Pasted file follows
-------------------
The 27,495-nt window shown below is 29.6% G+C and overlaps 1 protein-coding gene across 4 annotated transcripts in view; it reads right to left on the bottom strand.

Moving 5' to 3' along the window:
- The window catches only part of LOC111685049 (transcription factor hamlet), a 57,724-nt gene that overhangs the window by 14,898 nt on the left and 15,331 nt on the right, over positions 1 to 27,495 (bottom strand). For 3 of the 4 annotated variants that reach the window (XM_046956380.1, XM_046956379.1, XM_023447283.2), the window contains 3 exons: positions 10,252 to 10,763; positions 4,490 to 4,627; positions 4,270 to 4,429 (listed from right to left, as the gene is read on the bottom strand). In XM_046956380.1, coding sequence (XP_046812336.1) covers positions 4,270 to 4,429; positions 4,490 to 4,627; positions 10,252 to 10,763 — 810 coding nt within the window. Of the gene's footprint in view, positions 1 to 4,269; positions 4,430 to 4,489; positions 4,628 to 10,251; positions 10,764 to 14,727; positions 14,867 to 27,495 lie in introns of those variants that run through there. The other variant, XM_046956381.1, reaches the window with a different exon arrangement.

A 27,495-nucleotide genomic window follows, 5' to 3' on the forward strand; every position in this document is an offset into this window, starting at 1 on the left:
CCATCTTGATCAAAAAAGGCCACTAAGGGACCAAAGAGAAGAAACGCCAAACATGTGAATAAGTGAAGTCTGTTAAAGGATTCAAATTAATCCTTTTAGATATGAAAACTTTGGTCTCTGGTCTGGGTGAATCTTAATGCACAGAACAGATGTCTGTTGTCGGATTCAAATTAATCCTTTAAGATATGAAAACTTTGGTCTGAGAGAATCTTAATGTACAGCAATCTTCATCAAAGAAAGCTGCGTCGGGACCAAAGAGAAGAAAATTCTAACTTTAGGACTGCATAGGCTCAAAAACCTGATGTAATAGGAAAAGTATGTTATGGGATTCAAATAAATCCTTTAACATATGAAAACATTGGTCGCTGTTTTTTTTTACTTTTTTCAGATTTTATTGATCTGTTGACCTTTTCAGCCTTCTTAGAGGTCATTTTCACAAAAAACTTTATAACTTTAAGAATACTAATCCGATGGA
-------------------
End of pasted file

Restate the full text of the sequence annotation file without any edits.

The 27,495-nt window shown below is 29.6% G+C and overlaps 1 protein-coding gene across 4 annotated transcripts in view; it reads right to left on the bottom strand.

Moving 5' to 3' along the window:
- The window catches only part of LOC111685049 (transcription factor hamlet), a 57,724-nt gene that overhangs the window by 14,898 nt on the left and 15,331 nt on the right, over positions 1 to 27,495 (bottom strand). For 3 of the 4 annotated variants that reach the window (XM_046956380.1, XM_046956379.1, XM_023447283.2), the window contains 3 exons: positions 10,252 to 10,763; positions 4,490 to 4,627; positions 4,270 to 4,429 (listed from right to left, as the gene is read on the bottom strand). In XM_046956380.1, coding sequence (XP_046812336.1) covers positions 4,270 to 4,429; positions 4,490 to 4,627; positions 10,252 to 10,763 — 810 coding nt within the window. Of the gene's footprint in view, positions 1 to 4,269; positions 4,430 to 4,489; positions 4,628 to 10,251; positions 10,764 to 14,727; positions 14,867 to 27,495 lie in introns of those variants that run through there. The other variant, XM_046956381.1, reaches the window with a different exon arrangement.

A 27,495-nucleotide genomic window follows, 5' to 3' on the forward strand; every position in this document is an offset into this window, starting at 1 on the left:
CCATCTTGATCAAAAAAGGCCACTAAGGGACCAAAGAGAAGAAACGCCAAACATGTGAATAAGTGAAGTCTGTTAAAGGATTCAAATTAATCCTTTTAGATATGAAAACTTTGGTCTCTGGTCTGGGTGAATCTTAATGCACAGAACAGATGTCTGTTGTCGGATTCAAATTAATCCTTTAAGATATGAAAACTTTGGTCTGAGAGAATCTTAATGTACAGCAATCTTCATCAAAGAAAGCTGCGTCGGGACCAAAGAGAAGAAAATTCTAACTTTAGGACTGCATAGGCTCAAAAACCTGATGTAATAGGAAAAGTATGTTATGGGATTCAAATAAATCCTTTAACATATGAAAACATTGGTCGCTGTTTTTTTTTACTTTTTTCAGATTTTATTGATCTGTTGACCTTTTCAGCCTTCTTAGAGGTCATTTTCACAAAAAACTTTATAACTTTAAGAATACTAATCCGATGGA